• Sometimes two halves of separate conversations are shown together to imply two characters are contacting each other when they are actually contacting third parties. Such trick conversations have several hallmarks. They almost always take place by voice (phone call) or writing (text). They are vague, and do not contain any of the usual personalization that would clearly indicate who the speaker was speaking to(such as using names). Parts of the conversation and replies are sometimes omitted. Conversation may sound more like a series of monologues than a dialogue.
  • They often take the form of a monologue or character thought.
  • They sound mysterious or threatening.
  • They are restated or repeated by another character[7]. When the two characters with similar lines are a known antagonist and a suspect with unknown allegiance, often the goal is trick the reader into thinking the two are allies or alike.

These sorts of trap quotes are perhaps best countered by simply ignoring them and focusing on other evidence. With a few exceptions, mysterious lines are rarely helpful in figuring out people's allegiances, especially since the actual context of the quote may not be revealed for some time. A character's actions always speak louder than their words.

Old arc characters' pasts are sometimes reused in new arc plots[edit]

Some arc characters are relevant for more than their introductory arc. The reason a character is reused has so far always related to something from their past, rather than becoming coincidentally involved in new affairs. Old characters likely to become re-involved have unresolved mysteries or have had connections with current arc characters.

Old characters introduced well before an arc starts aren't usually major suspects[edit]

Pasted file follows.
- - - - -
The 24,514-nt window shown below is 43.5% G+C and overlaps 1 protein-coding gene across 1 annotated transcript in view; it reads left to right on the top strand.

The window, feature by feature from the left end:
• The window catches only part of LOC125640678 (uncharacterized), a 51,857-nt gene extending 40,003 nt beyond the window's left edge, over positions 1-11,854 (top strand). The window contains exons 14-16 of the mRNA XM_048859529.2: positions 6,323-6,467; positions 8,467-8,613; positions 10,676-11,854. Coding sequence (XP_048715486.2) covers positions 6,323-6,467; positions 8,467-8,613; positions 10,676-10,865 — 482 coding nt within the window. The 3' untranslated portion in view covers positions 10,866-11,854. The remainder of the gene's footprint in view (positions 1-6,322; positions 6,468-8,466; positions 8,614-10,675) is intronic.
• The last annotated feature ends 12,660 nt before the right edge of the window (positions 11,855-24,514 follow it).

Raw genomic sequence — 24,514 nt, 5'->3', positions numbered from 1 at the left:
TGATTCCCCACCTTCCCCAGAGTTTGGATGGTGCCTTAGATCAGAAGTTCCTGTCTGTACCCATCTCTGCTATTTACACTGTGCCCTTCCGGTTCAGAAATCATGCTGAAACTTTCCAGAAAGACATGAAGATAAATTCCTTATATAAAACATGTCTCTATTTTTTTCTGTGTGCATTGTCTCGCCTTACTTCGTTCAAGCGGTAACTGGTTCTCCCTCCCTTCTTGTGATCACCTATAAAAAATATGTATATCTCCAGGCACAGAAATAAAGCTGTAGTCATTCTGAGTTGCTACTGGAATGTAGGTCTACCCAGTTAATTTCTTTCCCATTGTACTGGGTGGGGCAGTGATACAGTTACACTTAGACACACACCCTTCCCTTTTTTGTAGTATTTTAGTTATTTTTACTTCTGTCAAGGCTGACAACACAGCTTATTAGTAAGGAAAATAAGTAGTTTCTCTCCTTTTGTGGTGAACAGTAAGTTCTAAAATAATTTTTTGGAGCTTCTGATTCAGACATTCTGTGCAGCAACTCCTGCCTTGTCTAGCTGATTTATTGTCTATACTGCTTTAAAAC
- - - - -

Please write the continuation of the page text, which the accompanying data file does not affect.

To date, all the significant suspects in arc mysteries were introduced during their arc or just before. When Conan suspects an older character from an earlier arc, the suspicion is usually fleeting or disqualified immediately. Practically speaking, newer characters are the most suspicious.

Minor points of note[edit]

  • Historically, the inner thoughts of still-unknown mystery characters, protagonists and antagonists alike, have been revealed to the reader at various points.

Romance Related Tropes[edit]

Childhood friends become adult romances[edit]

The characters who were childhood friends or acquaintances and then started dating as teens and adults include:

True breakups in the main cast are rare[edit]

Breakups are fixed when the same couple gets back together[edit]

References[edit]

  1. ^ Usually cases where the suspect is hiding the culprit, e.g. the twins case
  2. ^ http://forums.dctp.ws/viewtopic.php?f=5&t=3518&start=990#p862055
  3. ^ I need the name of the person who made this tally and info on how they tabulated and up to what point. "Took awhile, but here's something you requested back in January—a culprit gender tally.
    Manga
    270 Male, 82 Female
    Anime-Only
    209 Male, 79 Female
  4. ^ See Yamato and the Woodpecker case in Nagano,
  5. ^ Paraphrase of a conversation between Ai and Conan when they decide that Hyoue Kuroda probably isn't Rum because he hasn't attacked Agasa's house yet.
  6. ^ Manga Volume 32, File 10, page 18: "A Stupid Plan"
  7. ^ "Cool guy": Vermouth, Jodie, and James; "Demon in the Darkness": Gin and Mary